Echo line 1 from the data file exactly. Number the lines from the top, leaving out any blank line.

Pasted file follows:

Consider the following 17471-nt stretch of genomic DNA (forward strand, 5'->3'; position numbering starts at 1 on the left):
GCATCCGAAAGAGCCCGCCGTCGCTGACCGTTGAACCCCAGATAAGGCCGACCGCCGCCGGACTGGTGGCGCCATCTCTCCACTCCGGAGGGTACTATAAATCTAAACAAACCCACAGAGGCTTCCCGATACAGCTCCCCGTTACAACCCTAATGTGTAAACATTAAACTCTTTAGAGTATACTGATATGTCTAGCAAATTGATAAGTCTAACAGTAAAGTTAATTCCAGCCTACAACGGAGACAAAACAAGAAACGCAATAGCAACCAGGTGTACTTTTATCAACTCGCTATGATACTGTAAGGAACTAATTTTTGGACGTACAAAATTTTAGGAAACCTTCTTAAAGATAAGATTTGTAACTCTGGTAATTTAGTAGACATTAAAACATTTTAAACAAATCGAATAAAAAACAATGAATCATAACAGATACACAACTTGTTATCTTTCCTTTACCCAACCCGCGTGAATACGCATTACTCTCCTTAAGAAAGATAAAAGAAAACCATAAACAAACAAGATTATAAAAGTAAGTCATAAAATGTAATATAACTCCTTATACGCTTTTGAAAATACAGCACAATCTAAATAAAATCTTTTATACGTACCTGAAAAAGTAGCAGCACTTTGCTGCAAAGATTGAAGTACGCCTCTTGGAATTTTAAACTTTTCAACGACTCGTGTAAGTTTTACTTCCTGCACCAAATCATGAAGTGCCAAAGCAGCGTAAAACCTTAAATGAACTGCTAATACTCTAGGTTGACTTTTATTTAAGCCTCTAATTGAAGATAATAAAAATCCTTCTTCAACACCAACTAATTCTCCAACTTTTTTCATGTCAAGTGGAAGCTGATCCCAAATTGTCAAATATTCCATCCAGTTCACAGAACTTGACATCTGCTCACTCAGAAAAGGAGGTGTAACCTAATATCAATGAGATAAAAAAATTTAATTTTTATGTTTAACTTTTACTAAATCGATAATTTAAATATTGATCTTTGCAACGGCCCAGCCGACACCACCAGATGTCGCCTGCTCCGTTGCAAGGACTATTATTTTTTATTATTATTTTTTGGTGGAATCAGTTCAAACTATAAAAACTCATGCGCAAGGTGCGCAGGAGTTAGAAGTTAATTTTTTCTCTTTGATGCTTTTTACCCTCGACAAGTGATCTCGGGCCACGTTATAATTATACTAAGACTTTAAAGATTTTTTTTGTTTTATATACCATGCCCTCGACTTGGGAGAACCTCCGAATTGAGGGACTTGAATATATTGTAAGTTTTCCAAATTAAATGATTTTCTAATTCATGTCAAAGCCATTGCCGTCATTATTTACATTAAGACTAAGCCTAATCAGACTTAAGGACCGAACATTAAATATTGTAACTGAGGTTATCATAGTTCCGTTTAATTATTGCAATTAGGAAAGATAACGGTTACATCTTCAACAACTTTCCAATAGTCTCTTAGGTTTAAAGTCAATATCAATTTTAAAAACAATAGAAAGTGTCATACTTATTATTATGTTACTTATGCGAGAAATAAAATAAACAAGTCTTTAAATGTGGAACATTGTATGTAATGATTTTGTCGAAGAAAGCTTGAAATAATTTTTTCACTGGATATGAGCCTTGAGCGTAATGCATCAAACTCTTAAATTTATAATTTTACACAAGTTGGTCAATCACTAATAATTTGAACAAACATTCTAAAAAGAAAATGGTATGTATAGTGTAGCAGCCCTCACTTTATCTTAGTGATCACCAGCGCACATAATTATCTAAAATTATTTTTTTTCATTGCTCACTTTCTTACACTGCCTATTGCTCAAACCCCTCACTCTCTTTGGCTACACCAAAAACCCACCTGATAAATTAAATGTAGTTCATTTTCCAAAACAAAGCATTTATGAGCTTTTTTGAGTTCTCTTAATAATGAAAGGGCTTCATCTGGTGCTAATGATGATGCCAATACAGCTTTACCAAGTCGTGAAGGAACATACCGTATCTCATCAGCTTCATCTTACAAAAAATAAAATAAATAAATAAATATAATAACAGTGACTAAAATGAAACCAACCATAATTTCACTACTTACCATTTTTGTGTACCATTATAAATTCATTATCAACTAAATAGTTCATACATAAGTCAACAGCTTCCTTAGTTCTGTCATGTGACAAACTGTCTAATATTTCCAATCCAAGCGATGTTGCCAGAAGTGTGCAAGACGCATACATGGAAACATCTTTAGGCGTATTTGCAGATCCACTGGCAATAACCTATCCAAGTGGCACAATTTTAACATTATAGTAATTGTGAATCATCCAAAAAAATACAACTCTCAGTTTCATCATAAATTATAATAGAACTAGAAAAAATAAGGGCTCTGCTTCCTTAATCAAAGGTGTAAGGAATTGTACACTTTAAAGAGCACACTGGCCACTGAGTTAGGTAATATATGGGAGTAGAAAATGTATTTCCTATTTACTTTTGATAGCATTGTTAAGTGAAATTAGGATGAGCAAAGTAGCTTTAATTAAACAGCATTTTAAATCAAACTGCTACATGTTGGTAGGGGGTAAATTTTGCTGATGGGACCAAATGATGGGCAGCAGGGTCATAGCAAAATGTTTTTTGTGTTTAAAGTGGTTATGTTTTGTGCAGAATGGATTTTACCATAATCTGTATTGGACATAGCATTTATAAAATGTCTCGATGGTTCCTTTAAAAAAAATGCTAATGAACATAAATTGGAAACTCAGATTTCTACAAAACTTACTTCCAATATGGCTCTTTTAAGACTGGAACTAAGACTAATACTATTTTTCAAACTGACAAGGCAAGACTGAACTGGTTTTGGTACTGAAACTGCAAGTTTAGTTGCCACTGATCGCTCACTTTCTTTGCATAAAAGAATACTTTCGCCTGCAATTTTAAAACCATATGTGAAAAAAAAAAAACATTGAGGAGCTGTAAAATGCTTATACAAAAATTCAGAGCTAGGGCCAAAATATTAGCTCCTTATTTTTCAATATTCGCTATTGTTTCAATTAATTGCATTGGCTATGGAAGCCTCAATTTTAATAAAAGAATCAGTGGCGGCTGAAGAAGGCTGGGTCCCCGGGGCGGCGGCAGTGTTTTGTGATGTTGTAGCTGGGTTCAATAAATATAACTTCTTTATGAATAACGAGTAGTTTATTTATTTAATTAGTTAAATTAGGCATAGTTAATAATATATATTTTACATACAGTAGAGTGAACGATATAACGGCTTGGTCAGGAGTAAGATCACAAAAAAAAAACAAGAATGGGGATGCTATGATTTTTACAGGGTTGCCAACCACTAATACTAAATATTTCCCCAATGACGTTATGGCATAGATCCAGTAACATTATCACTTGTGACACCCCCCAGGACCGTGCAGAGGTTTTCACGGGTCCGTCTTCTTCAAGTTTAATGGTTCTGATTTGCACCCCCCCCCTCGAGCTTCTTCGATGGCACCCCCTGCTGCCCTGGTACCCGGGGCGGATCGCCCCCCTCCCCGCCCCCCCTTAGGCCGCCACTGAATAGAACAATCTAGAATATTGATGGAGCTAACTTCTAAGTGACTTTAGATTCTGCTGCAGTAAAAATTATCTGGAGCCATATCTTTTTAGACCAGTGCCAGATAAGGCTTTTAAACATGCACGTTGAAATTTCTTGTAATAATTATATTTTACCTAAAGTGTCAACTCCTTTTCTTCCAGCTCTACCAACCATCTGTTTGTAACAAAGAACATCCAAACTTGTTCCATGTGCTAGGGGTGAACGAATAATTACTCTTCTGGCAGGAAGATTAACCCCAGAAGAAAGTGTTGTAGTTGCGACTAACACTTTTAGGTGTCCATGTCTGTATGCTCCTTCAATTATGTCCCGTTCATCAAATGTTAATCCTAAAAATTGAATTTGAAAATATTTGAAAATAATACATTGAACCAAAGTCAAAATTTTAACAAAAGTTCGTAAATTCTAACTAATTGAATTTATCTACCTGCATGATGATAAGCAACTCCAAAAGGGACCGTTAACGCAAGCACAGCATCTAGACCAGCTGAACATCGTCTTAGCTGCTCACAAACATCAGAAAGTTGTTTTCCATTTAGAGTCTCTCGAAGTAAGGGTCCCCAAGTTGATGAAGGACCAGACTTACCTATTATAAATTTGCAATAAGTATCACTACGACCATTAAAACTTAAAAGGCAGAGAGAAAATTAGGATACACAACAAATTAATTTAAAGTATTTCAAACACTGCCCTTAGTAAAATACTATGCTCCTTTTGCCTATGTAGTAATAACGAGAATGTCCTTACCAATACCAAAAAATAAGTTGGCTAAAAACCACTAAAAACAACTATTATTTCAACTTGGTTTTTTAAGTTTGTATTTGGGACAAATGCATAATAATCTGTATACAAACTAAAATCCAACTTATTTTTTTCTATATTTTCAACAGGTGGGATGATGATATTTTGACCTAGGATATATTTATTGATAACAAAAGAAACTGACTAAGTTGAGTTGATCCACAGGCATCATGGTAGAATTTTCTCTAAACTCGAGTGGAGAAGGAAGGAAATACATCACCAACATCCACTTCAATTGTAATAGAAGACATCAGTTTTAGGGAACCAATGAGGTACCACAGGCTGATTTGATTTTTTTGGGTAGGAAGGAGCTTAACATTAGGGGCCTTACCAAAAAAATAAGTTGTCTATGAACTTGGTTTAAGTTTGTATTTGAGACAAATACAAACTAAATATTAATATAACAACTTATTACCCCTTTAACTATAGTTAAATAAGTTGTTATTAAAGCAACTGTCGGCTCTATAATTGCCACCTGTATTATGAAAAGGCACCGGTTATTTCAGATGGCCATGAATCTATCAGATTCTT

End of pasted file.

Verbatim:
Consider the following 17471-nt stretch of genomic DNA (forward strand, 5'->3'; position numbering starts at 1 on the left):